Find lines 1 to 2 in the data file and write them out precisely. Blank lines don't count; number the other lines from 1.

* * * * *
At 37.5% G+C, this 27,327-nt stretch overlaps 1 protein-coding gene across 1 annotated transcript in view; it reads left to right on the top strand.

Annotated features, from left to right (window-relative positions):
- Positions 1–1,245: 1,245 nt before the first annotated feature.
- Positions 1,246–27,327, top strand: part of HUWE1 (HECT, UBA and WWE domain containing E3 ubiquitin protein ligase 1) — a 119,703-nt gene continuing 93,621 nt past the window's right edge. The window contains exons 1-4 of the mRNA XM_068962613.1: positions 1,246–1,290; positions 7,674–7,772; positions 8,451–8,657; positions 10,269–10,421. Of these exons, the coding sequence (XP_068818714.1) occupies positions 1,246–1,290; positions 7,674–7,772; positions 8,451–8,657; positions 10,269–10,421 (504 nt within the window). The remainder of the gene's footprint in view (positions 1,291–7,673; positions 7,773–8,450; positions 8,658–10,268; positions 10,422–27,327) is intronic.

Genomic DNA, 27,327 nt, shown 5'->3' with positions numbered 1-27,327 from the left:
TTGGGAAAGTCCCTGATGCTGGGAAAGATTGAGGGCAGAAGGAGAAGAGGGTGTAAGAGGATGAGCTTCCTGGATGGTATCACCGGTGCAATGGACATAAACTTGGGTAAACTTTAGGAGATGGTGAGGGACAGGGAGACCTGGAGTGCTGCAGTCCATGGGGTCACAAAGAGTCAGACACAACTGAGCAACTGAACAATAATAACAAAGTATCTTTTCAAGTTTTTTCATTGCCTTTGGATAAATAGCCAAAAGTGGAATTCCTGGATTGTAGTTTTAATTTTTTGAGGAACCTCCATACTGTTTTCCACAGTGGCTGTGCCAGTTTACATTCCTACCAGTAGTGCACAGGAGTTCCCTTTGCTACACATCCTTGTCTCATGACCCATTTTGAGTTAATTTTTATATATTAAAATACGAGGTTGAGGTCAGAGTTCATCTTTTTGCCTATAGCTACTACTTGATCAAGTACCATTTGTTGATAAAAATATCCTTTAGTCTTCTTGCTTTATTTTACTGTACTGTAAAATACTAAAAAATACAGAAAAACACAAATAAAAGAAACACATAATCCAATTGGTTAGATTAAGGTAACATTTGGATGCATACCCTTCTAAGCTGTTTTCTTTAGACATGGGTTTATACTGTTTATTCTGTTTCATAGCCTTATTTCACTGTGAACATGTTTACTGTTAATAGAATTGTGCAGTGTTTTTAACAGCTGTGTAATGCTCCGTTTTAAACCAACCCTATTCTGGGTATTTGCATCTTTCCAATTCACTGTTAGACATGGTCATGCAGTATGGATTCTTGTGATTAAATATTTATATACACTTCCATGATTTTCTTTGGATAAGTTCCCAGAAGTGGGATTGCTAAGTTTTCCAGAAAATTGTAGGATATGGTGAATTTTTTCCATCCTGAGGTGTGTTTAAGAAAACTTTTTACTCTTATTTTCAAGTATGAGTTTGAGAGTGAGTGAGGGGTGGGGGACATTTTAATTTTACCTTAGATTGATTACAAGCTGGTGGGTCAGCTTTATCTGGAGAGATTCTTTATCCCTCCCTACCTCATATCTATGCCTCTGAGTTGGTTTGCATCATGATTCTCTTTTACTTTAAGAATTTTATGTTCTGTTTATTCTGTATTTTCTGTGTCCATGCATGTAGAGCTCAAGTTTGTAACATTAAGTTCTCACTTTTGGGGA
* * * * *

At 37.5% G+C, this 27,327-nt stretch overlaps 1 protein-coding gene across 1 annotated transcript in view; it reads left to right on the top strand.

Annotated features, from left to right (window-relative positions):